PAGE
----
What’s very interesting in all of this is what might be called the dance of the brands. In the ad, Google is positioned as subservient to the retail brands; after all, Google isn’t “one of your stores.” However, for the initiative to succeed, Google Express needs to become a branded shopping destination that is top of mind for consumers — just like Amazon.

Google must thus walk something of a tightrope, promoting consumer awareness while not subordinating and relegating its retail partners to simple providers of commodities. The effort also raises the issue of the relationship between Google Shopping and Google Express going forward. Shopping is primarily online with offline inventory information; Express is primarily about offline stores but with e-commerce functionality. But that analysis doesn’t really provide an answer.

Despite the fact that roughly 92 percent of retail purchases happen in stores, comScore and others have been hyping the growth of e-commerce — at the expense of traditional retail — for years. As indicated, however, e-commerce and offline stores are “synergistic.”

Yet e-commerce is clearly dominated by Amazon. So much so that it’s Amazon . . . and everyone else.

According to a recent report from Slice Intelligence, Amazon drove 41 percent of online shopping in Q1 2017. In 2016, it was responsible for more than 50 percent of e-commerce sales growth.

The remaining nine sites on the Slice online top 10, including Best Buy, Target, Walmart, Macy’s and Nordstrom, each had less than 3 percent of Q1 online retail sales. In other words, the remaining retailers, most of which are traditional stores, collectively generated only a little more than what Amazon brought in on its own.

This illustrates the daunting challenge for the anti-Amazon Alliance.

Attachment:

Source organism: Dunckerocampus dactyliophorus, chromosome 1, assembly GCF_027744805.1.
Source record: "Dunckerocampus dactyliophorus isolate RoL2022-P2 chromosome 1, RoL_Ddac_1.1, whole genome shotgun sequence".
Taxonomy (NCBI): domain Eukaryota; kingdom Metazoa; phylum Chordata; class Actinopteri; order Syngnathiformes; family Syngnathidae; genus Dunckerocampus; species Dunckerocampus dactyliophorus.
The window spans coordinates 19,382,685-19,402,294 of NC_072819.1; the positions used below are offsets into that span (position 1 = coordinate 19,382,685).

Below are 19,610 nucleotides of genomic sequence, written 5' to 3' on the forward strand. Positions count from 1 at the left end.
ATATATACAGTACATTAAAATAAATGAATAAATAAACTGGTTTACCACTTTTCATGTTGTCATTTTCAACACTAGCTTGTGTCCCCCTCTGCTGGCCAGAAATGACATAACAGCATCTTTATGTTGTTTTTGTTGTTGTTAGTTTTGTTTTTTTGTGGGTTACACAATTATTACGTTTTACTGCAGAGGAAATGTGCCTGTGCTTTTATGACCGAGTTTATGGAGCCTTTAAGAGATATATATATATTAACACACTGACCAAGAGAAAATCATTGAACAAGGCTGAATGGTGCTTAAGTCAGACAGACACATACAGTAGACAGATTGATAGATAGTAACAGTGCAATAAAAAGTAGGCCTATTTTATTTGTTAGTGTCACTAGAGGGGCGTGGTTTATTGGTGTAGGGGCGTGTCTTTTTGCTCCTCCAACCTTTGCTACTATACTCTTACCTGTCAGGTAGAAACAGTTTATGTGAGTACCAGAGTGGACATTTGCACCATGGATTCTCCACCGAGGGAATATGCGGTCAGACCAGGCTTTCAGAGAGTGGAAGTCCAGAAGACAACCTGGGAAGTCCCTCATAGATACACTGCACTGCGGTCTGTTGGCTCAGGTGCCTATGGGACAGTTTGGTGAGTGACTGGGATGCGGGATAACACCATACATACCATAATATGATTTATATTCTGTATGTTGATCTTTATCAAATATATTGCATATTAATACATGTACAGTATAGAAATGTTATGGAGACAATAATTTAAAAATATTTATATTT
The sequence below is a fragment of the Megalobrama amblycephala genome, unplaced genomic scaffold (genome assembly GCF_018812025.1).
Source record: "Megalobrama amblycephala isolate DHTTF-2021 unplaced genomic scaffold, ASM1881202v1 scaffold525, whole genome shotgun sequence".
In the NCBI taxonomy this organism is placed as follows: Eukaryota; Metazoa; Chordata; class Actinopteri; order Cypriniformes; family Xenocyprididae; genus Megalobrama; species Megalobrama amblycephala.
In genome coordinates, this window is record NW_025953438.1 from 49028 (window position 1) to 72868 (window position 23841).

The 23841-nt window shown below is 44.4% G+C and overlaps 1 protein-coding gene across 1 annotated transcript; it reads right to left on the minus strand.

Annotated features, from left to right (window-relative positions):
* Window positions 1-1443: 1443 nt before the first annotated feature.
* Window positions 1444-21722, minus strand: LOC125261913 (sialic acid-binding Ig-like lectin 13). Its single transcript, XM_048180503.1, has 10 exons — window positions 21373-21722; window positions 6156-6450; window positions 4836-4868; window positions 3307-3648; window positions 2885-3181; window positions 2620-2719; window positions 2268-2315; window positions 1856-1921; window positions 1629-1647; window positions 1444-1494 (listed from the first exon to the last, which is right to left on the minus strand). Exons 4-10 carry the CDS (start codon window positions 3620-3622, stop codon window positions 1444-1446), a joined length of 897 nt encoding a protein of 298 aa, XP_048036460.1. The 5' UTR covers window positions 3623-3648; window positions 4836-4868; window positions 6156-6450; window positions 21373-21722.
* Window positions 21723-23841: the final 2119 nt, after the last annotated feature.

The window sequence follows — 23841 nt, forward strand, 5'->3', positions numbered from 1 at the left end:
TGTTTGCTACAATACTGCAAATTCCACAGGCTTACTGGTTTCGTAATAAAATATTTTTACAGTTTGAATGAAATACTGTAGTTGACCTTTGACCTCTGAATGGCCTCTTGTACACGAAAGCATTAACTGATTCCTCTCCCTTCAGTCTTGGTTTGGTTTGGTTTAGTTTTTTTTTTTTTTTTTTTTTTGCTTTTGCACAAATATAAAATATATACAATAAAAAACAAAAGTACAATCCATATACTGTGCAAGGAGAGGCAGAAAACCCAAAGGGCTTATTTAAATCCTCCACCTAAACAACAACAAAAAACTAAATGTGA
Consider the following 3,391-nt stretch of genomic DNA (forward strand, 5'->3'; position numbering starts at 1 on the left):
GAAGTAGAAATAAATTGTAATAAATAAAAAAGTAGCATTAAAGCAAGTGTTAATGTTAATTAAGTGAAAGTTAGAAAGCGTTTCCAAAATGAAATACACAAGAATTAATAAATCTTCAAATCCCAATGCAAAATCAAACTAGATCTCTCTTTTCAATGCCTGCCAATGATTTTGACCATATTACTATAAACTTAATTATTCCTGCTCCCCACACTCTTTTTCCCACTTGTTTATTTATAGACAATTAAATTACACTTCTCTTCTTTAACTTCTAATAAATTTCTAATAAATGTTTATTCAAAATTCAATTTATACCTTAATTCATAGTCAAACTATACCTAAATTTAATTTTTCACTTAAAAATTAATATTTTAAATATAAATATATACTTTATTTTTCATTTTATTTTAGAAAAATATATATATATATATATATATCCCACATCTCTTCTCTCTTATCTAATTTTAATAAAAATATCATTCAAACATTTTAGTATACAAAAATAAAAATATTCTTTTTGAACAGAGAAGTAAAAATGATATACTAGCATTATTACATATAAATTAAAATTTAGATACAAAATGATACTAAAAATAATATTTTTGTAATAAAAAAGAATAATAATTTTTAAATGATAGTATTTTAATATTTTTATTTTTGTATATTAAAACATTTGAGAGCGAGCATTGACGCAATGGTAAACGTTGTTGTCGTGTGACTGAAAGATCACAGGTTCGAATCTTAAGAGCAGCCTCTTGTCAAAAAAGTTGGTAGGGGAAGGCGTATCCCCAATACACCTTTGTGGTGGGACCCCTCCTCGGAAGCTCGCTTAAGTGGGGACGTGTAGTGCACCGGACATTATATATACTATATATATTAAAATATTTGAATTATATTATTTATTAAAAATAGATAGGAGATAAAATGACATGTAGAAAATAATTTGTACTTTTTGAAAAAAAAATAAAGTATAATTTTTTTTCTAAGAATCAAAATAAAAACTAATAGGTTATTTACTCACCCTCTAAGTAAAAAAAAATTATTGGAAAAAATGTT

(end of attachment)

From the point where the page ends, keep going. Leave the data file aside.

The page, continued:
Report: Google beats Amazon for product-search reach, but rival sees greater loyalty

Another survey has highlighted Amazon’s outsized role in shopping and product discovery. This one comes from performance marketing platform Kenshoo.

The company commissioned a survey of 3,100 consumers in the US, the UK, Germany and France. The survey findings echo others before it that show Amazon is either the starting point for product research or plays a prominent role in the customer purchase process.

According to the survey, more people across these markets actually use Google in shopping and product discovery, however, Amazon is consulted by 56 percent as their starting point. That’s the highest percentage I’ve seen to date.

The numbers were fairly consistent across markets. However, in the US, Facebook played a larger role than in the other countries, with 36 percent saying they use it before making a purchase. Bing, Pinterest, Instagram, blogs and Twitter were also consulted by shoppers in smaller numbers.

The survey found that 26 percent check Amazon in retail stores. This “showrooming” behavior is not a new finding, but it’s a significant figure. Perhaps more striking than any of the above were the following, however:

22 percent “won’t look anywhere else if they see a product that looks suitable on Amazon.”51 percent say that “even if they find something that seems right on another site, they will usually look on Amazon to find alternative ideas, compare prices or gather more information before making a purchase.”

These numbers show consumer loyalty and the gravitational pull that Amazon has during the purchase process. And while the data show there are multiple consumer touch points and shopping tools, for a growing number of people, Amazon has become the Alpha and Omega of product search.

Google Shopping gets top spot impression share & product diagnostics reporting

Each year, Google rolls out several new features ahead of the holidays for retail advertisers. This year’s updates have started coming out.

The company introduced a new metric and new reporting for Shopping campaign advertisers — only in the new AdWords interface.

The new metric, called absolute top impression share, reports how often Shopping ads and Local Inventory ads appear in the first spot on mobile and desktop. Google says that during Q4 last year, the first Shopping ad on mobile saw up to three times more engagement than the other spots.

On the Products page, a new diagnostics report lets advertisers dig deeper into product status issues in AdWords.

These features can be added to the list of features exclusive to the new AdWords interface — what Google calls the new AdWords experience — that’s rolling out to advertisers through this year.